Point-of-Care Ultrasound in the Inpatient Setting: A Tale of Four Patients

Renee K. Dversdal, MD; KevinM. Piro, MD; Charles M. LoPresti, MD; Noelle M. Northcutt, MD; Daniel J. Schnobrich, MD


South Med J. 2018;111(7):382-388. 

In This Article

Case 1

A 72-year-old man presented to the hospital with weakness, worsening appetite, and altered mental status. His history was notable for supranuclear palsy, frontotemporal dementia, and chronic urinary retention with suprapubic catheter. His initial vital signs were temperature 37.4°C, heart rate 113, blood pressure 122/81, respiratory rate 18, and blood oxygen saturation 95% on room air. His basic metabolic panel was significant for serum sodium 153 mmol/L, with a reference range (RR) of 136 to 145 mmol/L, serum chloride 119 mmol/L (RR 97–108 mmol/L), and serum creatinine 1.4 mg/dL (baseline 0.7 mg/dL, RR 0.70–1.30 mg/dL). An infectious disease workup was negative. He was admitted to the medicine service, started on 5% dextrose infusion, and fractional sodium excretion was calculated (0.7%).

On morning rounds, repeat laboratory values were notable for a serum sodium of 153 mmol/L and a creatinine of 1.3 mg/dL. The Foley catheter drained appropriately, with 600 mL output overnight. Bedside US was performed, given the absence of improvement in creatinine.

Literature Review and Discussion

Formal renal ultrasound to evaluate for hydronephrosis and renal obstruction is a part of standard acute kidney injury (AKI) evaluation,[8,9] however in the absence of medical history to suggest renal obstruction, formal renal US is a low yield diagnostic modality.[10,11] Formal renal ultrasonography has high sensitivity for hydronephrosis, performs well in the identification of normal kidneys and moderate to severe hydronephrosis,[12] and it has been shown that bedside providers are able to classify hydronephrosis severity with good accuracy.[13] High-quality data regarding the performance of POCUS to identify hydronephrosis in the hospital setting are lacking; however, several emergency POCUS studies serve as validation for the internist-performed examination.[14] Further longitudinal evaluation is warranted because serial examinations may be useful in the setting of AKI, where acute obstructions (within 1–3 days) are less likely to develop hydronephrosis.[15]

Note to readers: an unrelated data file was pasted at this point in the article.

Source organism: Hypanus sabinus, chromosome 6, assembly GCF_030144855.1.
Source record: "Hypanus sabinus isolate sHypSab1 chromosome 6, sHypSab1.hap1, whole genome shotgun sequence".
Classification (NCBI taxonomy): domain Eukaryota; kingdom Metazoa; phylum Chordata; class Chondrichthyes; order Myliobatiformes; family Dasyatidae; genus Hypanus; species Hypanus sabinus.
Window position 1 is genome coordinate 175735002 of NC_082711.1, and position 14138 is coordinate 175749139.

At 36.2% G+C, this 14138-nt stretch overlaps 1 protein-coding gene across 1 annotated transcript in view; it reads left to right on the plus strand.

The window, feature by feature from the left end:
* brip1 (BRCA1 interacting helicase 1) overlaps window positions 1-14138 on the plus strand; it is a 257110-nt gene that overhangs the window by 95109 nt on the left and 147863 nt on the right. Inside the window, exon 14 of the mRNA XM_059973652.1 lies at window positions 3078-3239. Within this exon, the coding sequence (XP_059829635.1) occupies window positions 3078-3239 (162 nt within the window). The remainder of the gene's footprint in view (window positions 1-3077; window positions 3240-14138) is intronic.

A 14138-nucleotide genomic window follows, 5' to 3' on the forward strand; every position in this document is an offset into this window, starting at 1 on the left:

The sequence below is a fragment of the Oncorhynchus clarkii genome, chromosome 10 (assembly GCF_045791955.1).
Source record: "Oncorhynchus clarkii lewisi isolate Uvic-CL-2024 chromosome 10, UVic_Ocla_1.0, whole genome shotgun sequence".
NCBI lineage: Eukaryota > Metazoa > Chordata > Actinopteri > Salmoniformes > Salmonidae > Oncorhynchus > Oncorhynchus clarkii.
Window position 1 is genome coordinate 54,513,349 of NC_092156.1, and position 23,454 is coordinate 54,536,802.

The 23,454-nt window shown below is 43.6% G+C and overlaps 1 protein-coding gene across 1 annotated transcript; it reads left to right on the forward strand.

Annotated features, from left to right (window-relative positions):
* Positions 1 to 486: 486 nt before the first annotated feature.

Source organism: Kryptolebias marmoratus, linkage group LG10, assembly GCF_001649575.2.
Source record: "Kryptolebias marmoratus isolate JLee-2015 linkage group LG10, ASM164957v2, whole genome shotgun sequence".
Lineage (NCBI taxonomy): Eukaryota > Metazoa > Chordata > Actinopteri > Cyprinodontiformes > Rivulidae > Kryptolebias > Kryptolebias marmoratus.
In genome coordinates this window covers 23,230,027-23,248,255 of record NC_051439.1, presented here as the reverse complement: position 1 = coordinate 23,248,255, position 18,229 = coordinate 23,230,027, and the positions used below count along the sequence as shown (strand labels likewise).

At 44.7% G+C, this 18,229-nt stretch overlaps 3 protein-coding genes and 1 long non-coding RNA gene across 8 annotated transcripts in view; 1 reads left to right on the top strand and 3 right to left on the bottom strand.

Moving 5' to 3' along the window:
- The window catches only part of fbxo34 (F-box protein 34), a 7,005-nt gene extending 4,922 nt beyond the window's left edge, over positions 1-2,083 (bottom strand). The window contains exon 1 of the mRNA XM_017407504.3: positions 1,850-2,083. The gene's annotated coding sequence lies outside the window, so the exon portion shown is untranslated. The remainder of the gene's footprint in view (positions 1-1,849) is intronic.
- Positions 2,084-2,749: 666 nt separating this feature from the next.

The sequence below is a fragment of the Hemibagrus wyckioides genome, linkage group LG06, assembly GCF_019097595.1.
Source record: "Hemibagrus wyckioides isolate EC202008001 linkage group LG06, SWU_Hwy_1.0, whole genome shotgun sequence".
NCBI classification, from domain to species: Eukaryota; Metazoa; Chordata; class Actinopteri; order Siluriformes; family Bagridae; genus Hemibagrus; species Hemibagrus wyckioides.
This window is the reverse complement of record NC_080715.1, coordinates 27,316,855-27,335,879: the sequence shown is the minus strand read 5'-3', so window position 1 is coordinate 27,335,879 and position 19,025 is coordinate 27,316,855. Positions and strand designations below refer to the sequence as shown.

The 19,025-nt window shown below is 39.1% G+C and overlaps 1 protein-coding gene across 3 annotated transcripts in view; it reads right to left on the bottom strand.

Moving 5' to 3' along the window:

POCUS also is useful in volume assessment, a crucial piece of AKI assessment. Inferior vena cava (IVC) assessment has been found to correlate with right atrial pressure (RAP) in spontaneously ventilating patients by evaluating the diameter at the hepatic vein–IVC junction and its degree of respiratory collapse.[16,17] The value is most useful at extremes: dilated and noncollapsible strongly correlate with elevated RAP, whereas a normal to small IVC suggests low to normal RAP.[18] In addition, US assessment of the height of the internal jugular vein meniscus correlates nearly perfectly with internists' physical examination, while also accurately identifying the internal jugular vein in nearly every patient, thus imparting higher confidence in the assessment of elevated RAP.[19] These techniques are learned easily and serial examination of these structures can augment the clinical assessment of intravascular volume.[20,21]

US Findings and Case Resolution

Bedside US demonstrated hyperdynamic left ventricular function, A-line pattern in the lungs bilaterally (no interstitial edema pattern), and an IVC that was <2 cm and collapsed >50% with normal respiration, together suggesting relative hypovolemia (Figure 1). Urinary system US showed bilateral, moderate-to-severe hydronephrosis (Figure 2) and collapsed bladder with visualized Foley. Jugular venous pressure meniscus was below the clavicle with the patient at 30°. The chest x-ray was notable for a sclerotic lesion concerning for malignancy. A prostate-specific antigen test was sent, computed tomography (CT) ordered, and Urology was consulted. Serial POCUS examinations showed worsening of bilateral hydronephrosis, despite repeated flushing of the Foley catheter. Prostate-specific antigen was grossly elevated, and the CT showed bilateral hydronephrosis in addition to multiple axial skeletal lesions.

Figure 1.

Inferior vena cava (IVC). RA, right atrium.

Figure 2.

Dilation of the right renal pelvis and calyces consistent with hydronephrosis. Corresponding ultrasound clips can be viewed at http://links.lww.com/SMJ/A106.

A diagnosis of metastatic prostate cancer was made and hydronephrosis was relieved by ureteral stent placement. The patient was seen by Oncology, started on antiandrogen medications, and discharged with Oncology and Urology follow-ups. A POCUS assessment facilitated a rapid diagnosis of obstructive AKI and streamlined care in a patient with a history that was strongly suggestive of prerenal injury.